Growers’ networks. As compared to collective bargaining associations, growers’ networks can be a more organized form of group marketing arrangement where the growers may have formal requirements for membership and production standards protocols. The relationship of the grower to the organization can vary as can the level of the grower’s responsibility to meet the requirements of the organization. In general, the supply and marketing is managed within the group. A number of farmers who recently started agritourism ventures in Southwest


Joint Producer Marketing Enterprises Georgia formed a coop in 2003 to help them market their individual businesses. The coop’s website describes its goals: Our cooperative, Southwest Georgia Escapes, Inc., was formed May 29, 2003 in order to more efficiently market agritourism venues located in Southwest Georgia. Our primary goal is to attract visitors to our unique area. The co-op’s members are located across five counties – Calhoun, Clay, Early Randolph, and Quitman – and all are agricultural producers that are diversifying their current operations in order to increase their productivity. Included in the cooperative are hunting plantations and preserves, fishing ponds, scenic areas, campgrounds, horse and nature trails, and a vineyard and winery. These agritourism operations showcase some of South Georgia’s best resources - beautiful scenery, fertile land, and plentiful wildlife.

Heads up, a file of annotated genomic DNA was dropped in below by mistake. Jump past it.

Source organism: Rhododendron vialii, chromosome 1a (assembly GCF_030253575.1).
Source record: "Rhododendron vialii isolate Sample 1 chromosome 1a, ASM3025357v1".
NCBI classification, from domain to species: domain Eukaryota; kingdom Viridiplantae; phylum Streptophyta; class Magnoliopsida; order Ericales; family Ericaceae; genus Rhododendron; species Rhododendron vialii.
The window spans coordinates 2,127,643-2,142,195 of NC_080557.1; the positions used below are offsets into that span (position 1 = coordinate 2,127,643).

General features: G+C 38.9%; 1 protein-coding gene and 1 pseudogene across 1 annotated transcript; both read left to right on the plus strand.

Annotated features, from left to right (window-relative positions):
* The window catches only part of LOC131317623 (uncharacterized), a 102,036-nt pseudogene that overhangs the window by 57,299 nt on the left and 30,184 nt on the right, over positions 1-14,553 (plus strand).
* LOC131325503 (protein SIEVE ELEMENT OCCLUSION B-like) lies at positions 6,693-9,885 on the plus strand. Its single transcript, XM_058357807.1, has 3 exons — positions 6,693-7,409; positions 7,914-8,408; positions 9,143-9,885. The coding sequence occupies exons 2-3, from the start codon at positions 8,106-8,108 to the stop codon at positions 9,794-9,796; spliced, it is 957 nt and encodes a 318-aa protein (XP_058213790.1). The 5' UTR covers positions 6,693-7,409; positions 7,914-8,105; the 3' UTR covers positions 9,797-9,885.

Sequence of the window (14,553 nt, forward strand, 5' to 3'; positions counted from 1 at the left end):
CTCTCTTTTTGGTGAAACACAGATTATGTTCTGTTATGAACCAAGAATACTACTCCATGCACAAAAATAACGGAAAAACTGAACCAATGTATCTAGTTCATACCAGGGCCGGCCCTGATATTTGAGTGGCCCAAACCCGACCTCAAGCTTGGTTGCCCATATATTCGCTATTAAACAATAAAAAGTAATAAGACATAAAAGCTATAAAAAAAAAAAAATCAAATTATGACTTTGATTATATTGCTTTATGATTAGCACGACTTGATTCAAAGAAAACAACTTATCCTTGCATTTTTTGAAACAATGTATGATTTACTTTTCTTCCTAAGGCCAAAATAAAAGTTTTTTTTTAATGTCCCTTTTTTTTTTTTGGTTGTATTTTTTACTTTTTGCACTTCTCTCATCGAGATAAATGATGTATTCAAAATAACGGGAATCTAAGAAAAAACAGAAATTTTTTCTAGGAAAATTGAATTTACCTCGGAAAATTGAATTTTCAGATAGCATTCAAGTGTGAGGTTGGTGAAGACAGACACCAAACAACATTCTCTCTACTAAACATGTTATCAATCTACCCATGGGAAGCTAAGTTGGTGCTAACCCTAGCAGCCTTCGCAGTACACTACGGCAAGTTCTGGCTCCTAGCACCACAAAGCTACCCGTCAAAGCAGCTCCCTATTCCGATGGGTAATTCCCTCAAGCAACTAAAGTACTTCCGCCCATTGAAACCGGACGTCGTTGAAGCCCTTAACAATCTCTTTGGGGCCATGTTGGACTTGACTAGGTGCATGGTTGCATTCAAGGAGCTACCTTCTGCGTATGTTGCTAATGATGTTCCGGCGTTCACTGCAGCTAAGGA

Niman Ranch Pork: A network finding its niche Niman Ranch Pork Company, L.L.C. (“NRPC”) is the pork origination arm of Niman Ranch, Inc. Niman Ranch, Inc. and its network of family farmers raise livestock traditionally, humanely, and sustainably to deliver the beef, pork and lamb under the Niman Ranch™ brand. Niman Ranch, Inc. was founded in the San Francisco Bay area and continues to be headquartered in Oakland, California. The company offers beef, pork, and lamb to restaurants, retailers and directly to consumers through its on-line market. The company differentiates its product by enforcing strict animal husbandry guidelines that include treating animals humanely, feeding them all-natural feeds, and allowing them to mature naturally. Since family farms are where these standards can best be met, the Niman Ranch enterprise helps to sustain traditional livestock operations on the family farm. NRPC is an Iowa limited liability company formed in 1998, with financial assistance from the Iowa Department of Economic Development, to originate Niman Ranch™ pork. Although NRPC is not organized as a formal cooperative entity, it operates solely on a cooperative basis. NRPC is partially owned by Niman Ranch, Inc., and partially owned by pork producer members. Pork producers enter into pork origination agreements with NRPC and are required to meet husbandry standards. NRPC buys qualifying pigs from producers and pays a price that typically includes a premium above the market. A portion of the proceeds to the producer, which is matched by Niman Ranch, Inc., is retained by NRPC to build the capital required to finance the origination and distribution process. NRPC sells exclusively to Niman Ranch, Inc., which in turn distributes Niman Ranch™ meat products.